As a choreographer, dancer, director, and founder of the 1958 theater company named after him, Alvin Ailey was an instrumental figure in showcasing the African American experience through dance. The new film, “Ailey” — documenting the icon’s life — is now in theaters.
Director Jamila Wignot feels lucky that the film found her. She was approached by Insignia Films, whose executives were familiar with her work and asked her to direct the documentary. “I was like — What?” she recalled. “It was amazing. I said yes immediately, and we set off our own journey.”
The first time she saw a performance by the Alvin Ailey American Dance Theater, she was in college. The Black student group on campus had some free tickets and she didn’t know anything about the company at all. “I had a life-changing experience in the sense that I was introduced to dance and this company that I am still a fan of today,” Wignot said. “It was a powerful, visceral moment of this extraordinary beauty and technical prowess and joy on stage.”
“Ailey” uses much of the central figure’s own audio — and the original cut was three hours. “My editor and I laughed that maybe we’d just make a podcast of all this,” Wignot said. “It was very hard to let go off things that we loved in his voice. He made over 70 choreographic works in his lifetime and [we knew] from the beginning that there’s no way to do justice to his full rep, not to mention all the other dances that are staged there.”
The film makes effective use of archival footage. Wignot and the “Ailey” team knew that the company had an extraordinary quantity of archives at the Library of Congress, but they had to find dance works that the company had done over the years and other material elsewhere.
What surprised the director most was Ailey’s elusiveness, even to the collaborators he was closest to. “He had a deep need of a private space, some separation between the grind of being a public figure and needing that privacy at the same time,” she said. “That is the duality. He is this extraordinarily generous figure who seems to beam a spotlight on people to allow them to flower and bloom, that they are eternally grateful for, but he did not receive the same reciprocity.”
Ailey was out to his friends and colleagues but couldn’t be publicly gay. “I think it was hugely challenging,” Wignot speculated. “What we have to remember is that he was a creature of his own time. He was out to everyone in the company, he just never had a single person he dedicated himself to. Of course, in 1958, can he be a gay person and receive funding, can he go on State Department tours as they are purging gay people from their ranks? That is a generation of people who found their way to a community who didn’t have a problem with his sexuality, but he cannot exist in a world that is going to embrace him in his entirety. There is a real challenge of having to lead a double life in a way and yet not even being able to imagine a different kind of world. I think if he showed up today, he would find there are so many things that have not changed but there is possibility that didn’t exist for him in the same way.”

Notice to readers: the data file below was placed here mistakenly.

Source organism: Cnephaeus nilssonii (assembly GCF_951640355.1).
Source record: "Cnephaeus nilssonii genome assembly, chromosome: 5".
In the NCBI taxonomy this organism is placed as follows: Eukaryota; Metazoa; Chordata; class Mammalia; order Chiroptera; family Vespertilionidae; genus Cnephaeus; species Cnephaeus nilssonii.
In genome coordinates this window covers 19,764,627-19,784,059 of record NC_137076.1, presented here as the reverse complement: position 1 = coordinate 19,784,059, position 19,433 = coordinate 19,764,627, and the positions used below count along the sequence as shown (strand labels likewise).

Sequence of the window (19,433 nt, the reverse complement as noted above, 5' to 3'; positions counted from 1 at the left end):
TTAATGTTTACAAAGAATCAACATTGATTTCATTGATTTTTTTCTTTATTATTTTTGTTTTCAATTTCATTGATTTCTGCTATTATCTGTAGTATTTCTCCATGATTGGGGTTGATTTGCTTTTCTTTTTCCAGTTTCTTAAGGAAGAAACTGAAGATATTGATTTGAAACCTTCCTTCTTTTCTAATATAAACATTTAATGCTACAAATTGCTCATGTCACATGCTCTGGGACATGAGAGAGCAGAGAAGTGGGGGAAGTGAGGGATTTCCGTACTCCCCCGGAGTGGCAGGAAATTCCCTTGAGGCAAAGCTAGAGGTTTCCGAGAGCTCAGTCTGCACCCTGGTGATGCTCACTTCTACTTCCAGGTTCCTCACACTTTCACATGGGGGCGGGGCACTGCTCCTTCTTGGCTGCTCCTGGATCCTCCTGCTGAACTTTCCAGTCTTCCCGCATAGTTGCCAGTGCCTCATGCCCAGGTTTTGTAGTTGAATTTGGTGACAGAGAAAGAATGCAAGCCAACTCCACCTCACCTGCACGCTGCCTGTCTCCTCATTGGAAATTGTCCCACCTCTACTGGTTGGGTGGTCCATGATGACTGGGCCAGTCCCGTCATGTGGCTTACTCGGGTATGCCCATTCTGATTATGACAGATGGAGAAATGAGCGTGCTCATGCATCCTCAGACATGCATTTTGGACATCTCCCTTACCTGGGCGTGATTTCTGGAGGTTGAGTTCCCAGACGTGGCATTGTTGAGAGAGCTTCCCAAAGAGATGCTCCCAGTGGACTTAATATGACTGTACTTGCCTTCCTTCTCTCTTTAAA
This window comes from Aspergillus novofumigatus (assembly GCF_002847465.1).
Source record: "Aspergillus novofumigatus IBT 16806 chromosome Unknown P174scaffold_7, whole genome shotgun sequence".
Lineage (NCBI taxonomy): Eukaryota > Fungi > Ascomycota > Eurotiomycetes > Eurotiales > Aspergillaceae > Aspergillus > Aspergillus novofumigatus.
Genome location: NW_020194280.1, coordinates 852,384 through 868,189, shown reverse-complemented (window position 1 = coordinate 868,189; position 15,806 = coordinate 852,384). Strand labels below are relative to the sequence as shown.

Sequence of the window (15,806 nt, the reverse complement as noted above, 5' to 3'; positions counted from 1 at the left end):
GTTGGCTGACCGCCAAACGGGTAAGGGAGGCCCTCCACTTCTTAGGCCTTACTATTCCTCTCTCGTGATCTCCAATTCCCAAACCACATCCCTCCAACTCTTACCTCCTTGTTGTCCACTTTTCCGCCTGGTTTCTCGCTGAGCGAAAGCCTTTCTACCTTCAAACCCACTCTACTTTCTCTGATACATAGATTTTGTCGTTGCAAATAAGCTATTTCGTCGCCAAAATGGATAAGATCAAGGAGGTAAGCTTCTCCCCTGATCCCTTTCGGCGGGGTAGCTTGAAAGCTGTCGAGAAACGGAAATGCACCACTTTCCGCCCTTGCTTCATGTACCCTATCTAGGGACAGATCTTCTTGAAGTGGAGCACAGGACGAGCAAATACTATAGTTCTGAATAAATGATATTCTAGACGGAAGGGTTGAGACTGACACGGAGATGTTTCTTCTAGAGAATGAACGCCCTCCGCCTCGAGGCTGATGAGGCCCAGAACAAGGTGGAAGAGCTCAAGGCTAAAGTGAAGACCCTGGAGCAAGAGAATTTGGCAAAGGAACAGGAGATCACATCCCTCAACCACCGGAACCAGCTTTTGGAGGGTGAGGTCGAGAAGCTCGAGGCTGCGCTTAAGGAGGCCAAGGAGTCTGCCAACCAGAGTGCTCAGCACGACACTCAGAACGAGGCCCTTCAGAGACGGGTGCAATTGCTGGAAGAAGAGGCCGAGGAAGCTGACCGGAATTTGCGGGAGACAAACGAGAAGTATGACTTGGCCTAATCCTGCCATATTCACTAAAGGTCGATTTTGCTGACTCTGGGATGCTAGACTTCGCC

As a snowstorm rages outside, a mysterious creature begins terrorizing a community in Josh Ruben’s “Werewolves Within.” In the horror comedy film, out actor Harvey Guillen (“What We Do in the Shadows”) plays one of the townspeople, Joaquim Wolfson, who is married to Devon (Cheyenne Jackson).
The actor had a blast making the movie with a strong ensemble of performers. Guillen describes Joaquim as a new member of the community with Devon. “They are a couple of New York self-made millionaires,” Guillen said. “They wanted a simple life, so they left the city behind and brought some style and quirk with them. They have opened a yoga shop in town.”
Guillen had never met Jackson before the filming and told director Ruben that it would be interesting to show a new way at looking at a couple. “Cheyenne and I are different sizes and height, and I thought it would be nice to show that queer love can look like everything, not the traditional Adonis, six-pack type,” he said. “The idea here is we can see people here that we live next door to.”